“I’m going for a grown-up,” Sam hollered, and ran out of my sight.
“Make sure it’s a good one,” I shouted. Some grown-ups, like Mr. Pitt, the counselor at school, have a way of making things worse. Believe me, I know (p 6).
This book had me laughing right away. Melonhead is always thinking up a new scheme, inventing. So when his teacher announces a reinventing contest (take materials that already exist and create something new from them), Melonhead (aka Adam) and his best friend Sam spend most of the book trying to reinvent something spectacular.
The story begins with Adam’s foot stuck in a tree. From this, we learn Adam has a special relationship with the people of the community and his parents. He is like the male equivalent of Clementine by Sarah Pennypacker, surrounded by people who support his creativity even though they sometimes find it exasperating.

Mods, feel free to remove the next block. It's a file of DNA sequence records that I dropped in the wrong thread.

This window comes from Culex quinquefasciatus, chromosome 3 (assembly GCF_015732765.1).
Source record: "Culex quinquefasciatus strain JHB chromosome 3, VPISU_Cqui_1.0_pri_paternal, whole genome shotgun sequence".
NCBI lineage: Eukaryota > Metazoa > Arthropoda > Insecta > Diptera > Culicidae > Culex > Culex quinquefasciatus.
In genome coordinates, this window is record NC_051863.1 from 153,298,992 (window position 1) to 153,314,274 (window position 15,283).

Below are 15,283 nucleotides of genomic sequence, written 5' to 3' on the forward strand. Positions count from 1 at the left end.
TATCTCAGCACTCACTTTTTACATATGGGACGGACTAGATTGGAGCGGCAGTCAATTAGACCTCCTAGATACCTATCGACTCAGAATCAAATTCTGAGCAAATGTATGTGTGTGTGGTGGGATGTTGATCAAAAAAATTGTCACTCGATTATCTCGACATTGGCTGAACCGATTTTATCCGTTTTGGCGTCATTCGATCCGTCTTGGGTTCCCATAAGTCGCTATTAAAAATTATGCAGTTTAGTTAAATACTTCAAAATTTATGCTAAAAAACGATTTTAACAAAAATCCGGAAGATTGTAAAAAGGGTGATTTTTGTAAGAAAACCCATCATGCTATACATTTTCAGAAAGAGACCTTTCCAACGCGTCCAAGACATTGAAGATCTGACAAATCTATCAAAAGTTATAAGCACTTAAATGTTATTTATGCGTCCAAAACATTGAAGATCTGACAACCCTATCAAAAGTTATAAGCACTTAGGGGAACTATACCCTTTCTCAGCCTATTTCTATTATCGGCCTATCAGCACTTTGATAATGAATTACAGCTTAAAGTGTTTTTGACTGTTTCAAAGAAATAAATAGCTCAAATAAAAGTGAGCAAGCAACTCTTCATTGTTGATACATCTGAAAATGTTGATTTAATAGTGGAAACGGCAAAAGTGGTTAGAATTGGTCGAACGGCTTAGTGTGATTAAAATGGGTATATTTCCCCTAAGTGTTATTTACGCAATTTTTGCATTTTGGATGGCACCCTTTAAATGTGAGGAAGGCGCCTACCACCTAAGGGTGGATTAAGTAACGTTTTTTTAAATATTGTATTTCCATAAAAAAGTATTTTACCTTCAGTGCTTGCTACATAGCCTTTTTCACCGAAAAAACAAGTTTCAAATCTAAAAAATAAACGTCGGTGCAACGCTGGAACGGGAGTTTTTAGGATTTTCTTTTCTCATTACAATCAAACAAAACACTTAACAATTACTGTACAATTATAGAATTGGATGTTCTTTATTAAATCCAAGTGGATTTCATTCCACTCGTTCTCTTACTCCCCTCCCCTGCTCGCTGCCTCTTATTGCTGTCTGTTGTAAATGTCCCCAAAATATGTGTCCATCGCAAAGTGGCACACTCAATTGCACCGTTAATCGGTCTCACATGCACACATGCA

What the boys reinvent with along they way gets them in a fair amount of trouble – and that’s not including the snake they find and then loose. Adam and Sam have that special humorous language that only best friends can have. You’ll love Melonhead for its fresh and funny take on the world of boys. A perfect book for third and fourth grade (reluctant reader) boys.
“Your foot has disappeared into a hole?”
“It’s more like a short tunnel that has no exit,” I said (p 7).